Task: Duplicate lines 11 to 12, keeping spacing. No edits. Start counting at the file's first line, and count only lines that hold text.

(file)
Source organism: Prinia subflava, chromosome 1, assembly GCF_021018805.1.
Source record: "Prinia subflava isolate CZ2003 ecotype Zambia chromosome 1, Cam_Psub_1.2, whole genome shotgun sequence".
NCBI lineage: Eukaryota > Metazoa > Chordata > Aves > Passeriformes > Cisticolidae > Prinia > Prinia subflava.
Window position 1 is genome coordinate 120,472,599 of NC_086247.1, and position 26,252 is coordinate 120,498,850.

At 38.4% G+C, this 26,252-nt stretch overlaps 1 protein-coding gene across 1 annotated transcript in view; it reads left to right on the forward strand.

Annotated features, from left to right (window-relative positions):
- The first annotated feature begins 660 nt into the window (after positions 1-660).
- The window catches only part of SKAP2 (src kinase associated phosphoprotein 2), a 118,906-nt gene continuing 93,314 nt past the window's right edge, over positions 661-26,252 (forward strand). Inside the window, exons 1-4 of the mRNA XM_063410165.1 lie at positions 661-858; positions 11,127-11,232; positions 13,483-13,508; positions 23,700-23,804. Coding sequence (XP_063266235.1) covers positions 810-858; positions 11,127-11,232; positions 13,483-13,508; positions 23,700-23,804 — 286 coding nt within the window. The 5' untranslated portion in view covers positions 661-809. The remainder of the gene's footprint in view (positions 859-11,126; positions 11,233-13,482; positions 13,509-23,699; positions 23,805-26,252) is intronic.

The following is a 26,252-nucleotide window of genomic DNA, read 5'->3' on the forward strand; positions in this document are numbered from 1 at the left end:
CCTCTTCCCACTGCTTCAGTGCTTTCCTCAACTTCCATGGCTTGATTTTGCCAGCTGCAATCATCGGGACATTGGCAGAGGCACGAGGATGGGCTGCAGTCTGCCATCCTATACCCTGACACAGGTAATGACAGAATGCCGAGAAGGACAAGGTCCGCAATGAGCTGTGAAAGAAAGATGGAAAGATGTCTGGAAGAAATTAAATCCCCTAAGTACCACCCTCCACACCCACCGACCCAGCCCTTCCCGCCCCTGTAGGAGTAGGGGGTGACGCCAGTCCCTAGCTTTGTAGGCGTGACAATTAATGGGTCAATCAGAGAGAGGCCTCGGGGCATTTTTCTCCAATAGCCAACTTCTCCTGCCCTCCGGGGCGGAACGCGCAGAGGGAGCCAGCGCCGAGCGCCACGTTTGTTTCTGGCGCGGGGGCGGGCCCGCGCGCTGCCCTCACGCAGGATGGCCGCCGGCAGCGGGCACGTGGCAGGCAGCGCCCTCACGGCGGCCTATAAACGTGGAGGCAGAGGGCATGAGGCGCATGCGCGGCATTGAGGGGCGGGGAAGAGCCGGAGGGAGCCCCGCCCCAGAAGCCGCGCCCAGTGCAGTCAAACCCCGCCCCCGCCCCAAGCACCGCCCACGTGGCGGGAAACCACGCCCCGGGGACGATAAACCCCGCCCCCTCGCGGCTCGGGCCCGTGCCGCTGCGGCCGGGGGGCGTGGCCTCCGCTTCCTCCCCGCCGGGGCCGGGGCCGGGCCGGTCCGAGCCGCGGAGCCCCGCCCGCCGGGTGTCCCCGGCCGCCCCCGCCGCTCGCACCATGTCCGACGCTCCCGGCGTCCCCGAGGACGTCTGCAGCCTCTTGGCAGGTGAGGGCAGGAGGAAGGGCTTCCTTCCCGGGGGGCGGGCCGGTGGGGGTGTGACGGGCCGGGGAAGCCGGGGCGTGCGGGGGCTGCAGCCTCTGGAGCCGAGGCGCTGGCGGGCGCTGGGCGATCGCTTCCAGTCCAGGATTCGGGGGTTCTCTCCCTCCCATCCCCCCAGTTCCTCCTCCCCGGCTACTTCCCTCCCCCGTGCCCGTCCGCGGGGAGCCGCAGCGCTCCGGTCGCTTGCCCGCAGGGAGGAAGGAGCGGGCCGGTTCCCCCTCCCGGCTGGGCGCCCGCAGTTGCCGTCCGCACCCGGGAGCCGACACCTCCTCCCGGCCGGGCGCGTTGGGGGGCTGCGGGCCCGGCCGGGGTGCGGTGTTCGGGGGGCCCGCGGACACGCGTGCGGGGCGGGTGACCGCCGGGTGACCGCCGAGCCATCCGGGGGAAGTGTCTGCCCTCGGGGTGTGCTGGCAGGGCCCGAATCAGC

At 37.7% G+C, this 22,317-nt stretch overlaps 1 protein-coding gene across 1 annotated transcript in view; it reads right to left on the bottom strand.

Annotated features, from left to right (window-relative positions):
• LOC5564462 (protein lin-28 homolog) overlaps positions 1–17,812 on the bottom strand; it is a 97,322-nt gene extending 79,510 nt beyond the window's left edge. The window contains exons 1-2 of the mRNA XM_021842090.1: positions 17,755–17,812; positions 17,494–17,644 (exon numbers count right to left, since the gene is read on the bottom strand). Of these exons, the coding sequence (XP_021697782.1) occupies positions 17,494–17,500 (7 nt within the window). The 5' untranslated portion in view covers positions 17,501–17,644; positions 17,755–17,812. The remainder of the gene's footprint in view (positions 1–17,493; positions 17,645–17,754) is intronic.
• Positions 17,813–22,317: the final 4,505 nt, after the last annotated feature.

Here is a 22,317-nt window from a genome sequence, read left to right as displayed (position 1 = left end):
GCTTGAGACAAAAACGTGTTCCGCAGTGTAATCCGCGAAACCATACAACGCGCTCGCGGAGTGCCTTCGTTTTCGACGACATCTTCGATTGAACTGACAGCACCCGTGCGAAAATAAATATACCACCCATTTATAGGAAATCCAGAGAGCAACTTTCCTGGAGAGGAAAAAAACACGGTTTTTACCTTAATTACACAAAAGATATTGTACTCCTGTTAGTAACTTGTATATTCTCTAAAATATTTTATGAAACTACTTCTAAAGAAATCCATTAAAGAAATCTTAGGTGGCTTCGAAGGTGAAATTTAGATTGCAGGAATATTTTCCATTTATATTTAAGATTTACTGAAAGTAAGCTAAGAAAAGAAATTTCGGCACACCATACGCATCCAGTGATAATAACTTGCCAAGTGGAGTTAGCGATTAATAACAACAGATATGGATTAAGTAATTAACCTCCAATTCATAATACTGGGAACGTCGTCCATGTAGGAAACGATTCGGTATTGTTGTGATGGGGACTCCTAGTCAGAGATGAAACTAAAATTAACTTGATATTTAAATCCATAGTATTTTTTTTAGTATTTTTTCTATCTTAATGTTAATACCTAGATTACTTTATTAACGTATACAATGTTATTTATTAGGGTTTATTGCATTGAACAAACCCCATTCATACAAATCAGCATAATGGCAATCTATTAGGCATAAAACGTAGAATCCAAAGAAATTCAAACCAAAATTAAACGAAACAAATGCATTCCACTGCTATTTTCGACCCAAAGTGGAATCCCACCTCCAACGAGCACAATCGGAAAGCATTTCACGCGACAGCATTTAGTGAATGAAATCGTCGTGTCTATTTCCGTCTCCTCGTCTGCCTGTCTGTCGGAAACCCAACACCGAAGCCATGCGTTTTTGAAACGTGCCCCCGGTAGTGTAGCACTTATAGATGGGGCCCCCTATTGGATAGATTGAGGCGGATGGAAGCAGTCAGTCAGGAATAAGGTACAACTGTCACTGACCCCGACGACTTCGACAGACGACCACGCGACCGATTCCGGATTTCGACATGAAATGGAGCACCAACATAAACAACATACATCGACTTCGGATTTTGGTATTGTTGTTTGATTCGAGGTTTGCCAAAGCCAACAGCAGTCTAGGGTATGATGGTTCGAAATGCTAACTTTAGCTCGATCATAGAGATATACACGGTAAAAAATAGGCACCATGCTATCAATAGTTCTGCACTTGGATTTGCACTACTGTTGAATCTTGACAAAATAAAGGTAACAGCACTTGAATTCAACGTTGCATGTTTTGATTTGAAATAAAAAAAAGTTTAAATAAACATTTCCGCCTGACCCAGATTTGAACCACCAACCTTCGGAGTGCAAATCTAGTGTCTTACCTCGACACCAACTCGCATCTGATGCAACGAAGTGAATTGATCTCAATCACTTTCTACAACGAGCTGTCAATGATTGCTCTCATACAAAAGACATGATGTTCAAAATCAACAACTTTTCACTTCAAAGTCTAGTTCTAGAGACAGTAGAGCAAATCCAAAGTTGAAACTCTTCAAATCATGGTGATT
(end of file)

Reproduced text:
At 37.7% G+C, this 22,317-nt stretch overlaps 1 protein-coding gene across 1 annotated transcript in view; it reads right to left on the bottom strand.

Annotated features, from left to right (window-relative positions):